Intro : One of the most fascinating, loved, admired and respected icon of India’s freedom struggle, Netaji Subhas Chandra Bose is back in public domain. This has happened after declassification of papers from the Netaji files that tell a shocking secret–How the Congress government at the Centre under the leadership of nation’s first Prime Minister Jawaharlal Nehru snooped on the family of Bose for nearly two decades.
Hindsight has strange ways of changing the way we see our pasts. Pt. Jawaharlal Nehru, the socialist architect of 20th century India, the foundation on which modern India has grown and taken shape, has suddenly acquired the shades of Mr Hyde (of Dr Jekyll and Mr Hyde), with latest revelations of snooping on his arch political rival, Bose. Using the state instrument of Intelligence Bureau, the IB, to spy on political adversaries, is not such a surprising thing to have been done by Nehru. What has shocked the nation is that it was done on somebody for whom respect has only grown in this country, especially amongst the generation that didn’t really get to see him at work.
Till now, we the Indians were made to live in a dilemma for decades with two options before us. Either, believes that Netaji died mysteriously in a plane crash on August 18, 1945 or that he lived longer, leading a secluded life, and would come back someday.
But, with the declassification of the selected documents, it has become clear how the Congress government at the Centre under Jawaharlal Nehru actively ensured that Netaji, even if he was alive wouldn’t get to return to India. It was a well known fact in the Indian political circles that Nehru perceived Bose as the ‘biggest threat’ as a competitor for the post of prime minister, due to the latter’s strong acceptability and popularity amongst a large section of Indians, especially the youth. It was Bose, a dynamic radical, who galvanised the youth wing of the Indian National Congress in 1920s and 1930s and became the party president. When he was re-elected in 1938, he had differences with Gandhi and Nehru (as Gandhi wanted to push his own candidate for the post, which received Nehru’s support), Bose quit the post in 1939 and floated the All India Forward Bloc (AIFB) faction within the Congress.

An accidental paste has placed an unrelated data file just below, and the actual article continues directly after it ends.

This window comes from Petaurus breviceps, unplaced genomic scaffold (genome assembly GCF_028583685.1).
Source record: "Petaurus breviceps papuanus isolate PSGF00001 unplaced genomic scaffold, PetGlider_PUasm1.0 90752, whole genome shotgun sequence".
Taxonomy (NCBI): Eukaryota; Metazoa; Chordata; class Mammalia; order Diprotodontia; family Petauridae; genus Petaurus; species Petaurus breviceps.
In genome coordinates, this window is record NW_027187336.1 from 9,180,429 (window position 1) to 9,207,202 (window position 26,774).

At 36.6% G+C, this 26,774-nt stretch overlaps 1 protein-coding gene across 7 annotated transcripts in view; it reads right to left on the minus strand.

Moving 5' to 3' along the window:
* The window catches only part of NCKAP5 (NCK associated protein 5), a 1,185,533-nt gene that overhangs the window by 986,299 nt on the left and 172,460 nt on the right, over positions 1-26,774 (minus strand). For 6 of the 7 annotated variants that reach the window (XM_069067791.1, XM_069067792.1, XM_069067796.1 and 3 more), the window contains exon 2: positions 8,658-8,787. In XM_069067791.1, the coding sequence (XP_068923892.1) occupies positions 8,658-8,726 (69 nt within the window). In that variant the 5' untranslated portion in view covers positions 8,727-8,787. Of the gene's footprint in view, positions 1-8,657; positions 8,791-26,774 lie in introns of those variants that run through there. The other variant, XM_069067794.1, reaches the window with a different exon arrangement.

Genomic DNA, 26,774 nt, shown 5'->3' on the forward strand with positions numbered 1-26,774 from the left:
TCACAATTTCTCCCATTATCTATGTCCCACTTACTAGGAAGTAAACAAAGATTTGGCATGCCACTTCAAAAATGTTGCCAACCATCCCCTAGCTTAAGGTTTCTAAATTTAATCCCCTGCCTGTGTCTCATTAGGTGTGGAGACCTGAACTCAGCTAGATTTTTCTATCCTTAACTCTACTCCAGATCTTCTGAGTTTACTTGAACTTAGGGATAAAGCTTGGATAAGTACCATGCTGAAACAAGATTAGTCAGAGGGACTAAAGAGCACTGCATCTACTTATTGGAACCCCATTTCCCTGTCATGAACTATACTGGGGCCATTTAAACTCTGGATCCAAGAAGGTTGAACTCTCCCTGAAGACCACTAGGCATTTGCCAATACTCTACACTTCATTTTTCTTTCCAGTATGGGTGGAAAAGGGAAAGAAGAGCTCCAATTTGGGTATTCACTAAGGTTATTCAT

Anybody who has properly read Indian history, especially between the lines, knows it well how historical facts at many places were twisted and distorted to make Netaji–a figure that should remain within the pages of history text books. And, it’s not Netaji alone. Many freedom fighters had to face a similar fate. One of the legendary freedom fighters, Veer Savarkar’s contribution was similarly relegated to obscurity. From 1947 onwards, Nehru-Gandhi family did its best to obliterate the name and memory of Netaji. In a letter to his nephew Amiya Nath Bose in 1939, Netaji wrote, “Nobody has done more harm to me…than Jawaharlal Nehru.”